Mineral and Water Function

Mineral and Water Function
A balanced diet usually provides one with all the minerals needed for the body while the essential need for water makes it possible for the body to dissolve and absorb these minerals. The body needs minerals to function and survive. These are more commonly referred to as essential minerals. Essential minerals can be broken down into two subgroups, macrominerals, being major minerals and microminerals trace minerals, with the two not really being more important than the other but more in the form of needing larger quantities than the other (Romito & O'Brien, 2014).
Major and Minor Minerals
Macrominerals consist of minerals such as calcium and potassium. Calcium helps with bone strength, muscle relaxation and contracting, nerve regulation, blood clotting, regulating blood pressure, and overall immune system health. Calcium can be retrieved from a number of food sources, such as milk and milk based products, fish, soy products, and greens and legumes (Romito & O'Brien, 2014). Without a source of calcium, one would develop a calcium deficiency called hypocalcemia. Symptoms can range from brittle nails, tooth decay, and dry skin to osteoporosis, cancer, and heart failure (Lockhart, 2017). Potassium is needed for fluid balance, muscle contractions, and nerve transmission. It can be retrieved from sources such as meats, milk, fresh fruits and vegetables, as well as whole grains (Romito & O'Brien, 2014). Without potassium it could lead to a condition called Hypokalemia. Hypokalemia can also cause an array of symptoms such as weakness, lethargy, muscle cramps, bloating, nausea, and heart palpitations (Cunha, 2016).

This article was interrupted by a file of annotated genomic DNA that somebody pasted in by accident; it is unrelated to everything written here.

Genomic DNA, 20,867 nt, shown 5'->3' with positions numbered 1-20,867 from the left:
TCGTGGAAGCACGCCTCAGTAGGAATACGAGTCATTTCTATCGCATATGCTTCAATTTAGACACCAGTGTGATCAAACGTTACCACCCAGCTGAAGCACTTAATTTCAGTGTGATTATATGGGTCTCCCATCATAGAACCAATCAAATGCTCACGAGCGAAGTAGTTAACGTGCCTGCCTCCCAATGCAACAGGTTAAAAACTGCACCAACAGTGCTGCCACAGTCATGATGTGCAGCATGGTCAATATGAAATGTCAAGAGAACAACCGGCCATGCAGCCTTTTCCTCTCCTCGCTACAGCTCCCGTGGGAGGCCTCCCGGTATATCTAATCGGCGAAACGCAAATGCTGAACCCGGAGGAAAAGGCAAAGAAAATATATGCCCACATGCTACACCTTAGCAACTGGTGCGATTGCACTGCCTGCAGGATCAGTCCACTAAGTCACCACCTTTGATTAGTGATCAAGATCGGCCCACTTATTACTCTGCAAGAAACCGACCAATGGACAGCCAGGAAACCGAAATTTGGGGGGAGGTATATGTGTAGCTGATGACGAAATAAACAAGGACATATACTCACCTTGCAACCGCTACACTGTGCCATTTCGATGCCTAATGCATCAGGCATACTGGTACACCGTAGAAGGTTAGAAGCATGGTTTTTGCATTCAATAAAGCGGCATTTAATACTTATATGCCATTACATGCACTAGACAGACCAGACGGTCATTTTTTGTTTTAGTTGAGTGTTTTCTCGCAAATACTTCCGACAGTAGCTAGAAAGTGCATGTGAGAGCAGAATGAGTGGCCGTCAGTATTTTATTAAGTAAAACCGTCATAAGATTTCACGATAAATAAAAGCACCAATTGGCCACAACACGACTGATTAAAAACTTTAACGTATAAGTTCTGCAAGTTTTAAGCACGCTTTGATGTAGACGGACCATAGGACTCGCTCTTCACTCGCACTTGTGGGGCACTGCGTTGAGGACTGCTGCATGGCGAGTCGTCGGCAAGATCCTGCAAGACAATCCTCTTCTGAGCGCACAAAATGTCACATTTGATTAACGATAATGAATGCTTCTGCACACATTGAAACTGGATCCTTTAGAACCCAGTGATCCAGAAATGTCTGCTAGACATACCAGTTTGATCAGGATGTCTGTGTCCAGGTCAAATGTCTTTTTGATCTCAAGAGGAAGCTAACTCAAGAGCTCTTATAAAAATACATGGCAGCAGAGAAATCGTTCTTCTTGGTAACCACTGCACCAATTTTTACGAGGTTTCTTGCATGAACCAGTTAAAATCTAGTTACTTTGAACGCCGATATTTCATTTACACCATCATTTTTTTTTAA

Minor minerals or microminerals are just as essential but the body needs less of them to regulate properly. Some of these microminerals are chromium and copper. Chromium works with the body's insulin to help regulate glucose levels. It is provided by sources such as livers, yeast, whole grains, nuts, and cheese (Romito & O'Brien, 2014). Low or lack of chromium levels in the body can range in symptoms from fatigue, delayed growth in children to more severe ailments such as atherosclerosis and diabetes (Weil, 2012). Copper is another mineral the body needs in only trace amounts to make a hug difference. Copper works alongside iron to help the body in the formation of red blood cells. It helps the functioning of the heart as well as promoting healthy connective tissues. Copper sources come from vegetables, shellfish, legumes, nuts, whole grains, and avocados. Copper deficiency symptoms include bleeding under the skin, hair loss, damaged blood vessels, an enlarged heart, osteoporosis, and osteoarthritis (Weil, 2012).
Mineral Disorders
Iodine is a trace mineral, meaning that one may need very little for proper functioning, but without it, one may become ill and suffer from its effects. Iodine is a mineral in the hormone which is found in the thyroid which regulates the body's temperature and growth. Iodine is not found naturally in the body; so it must be found in other sources like food. This can include cow's milk and dairy products, eggs, salt water fish, seaweed, soy products, and it is commonly added to things like table salt. Symptoms and ailments associated with iodine deficiency include hypothyroidism, goiters, and pregnancy related issues such as miscarriage, stillbirth, and pre-term delivery. Damage to an infant from a mother with an iodine deficiency can include birth defects such as mental retardation, hearing, and growth issues. Iodine deficiency affects people all over the world, while it is less common in the U.S., it is prevalent in more in parts of Europe, Asia, and Africa. Iodine deficiency levels are as followed ("Iodine Deficiency", 2017).
Iodine deficiency is easily prevented by following a balanced diet that contains iodine enriched food and vitamins. Prevention is the best way to solve the issue rather than managing it, since managing it requires the same methods in preventing it ("Iodine Deficiency", 2017).
Functions of Water and Dehydration
Water being approximately 60% of one's body weight, it is important to maintain proper hydration. Water intake supplies the body's cells with water which helps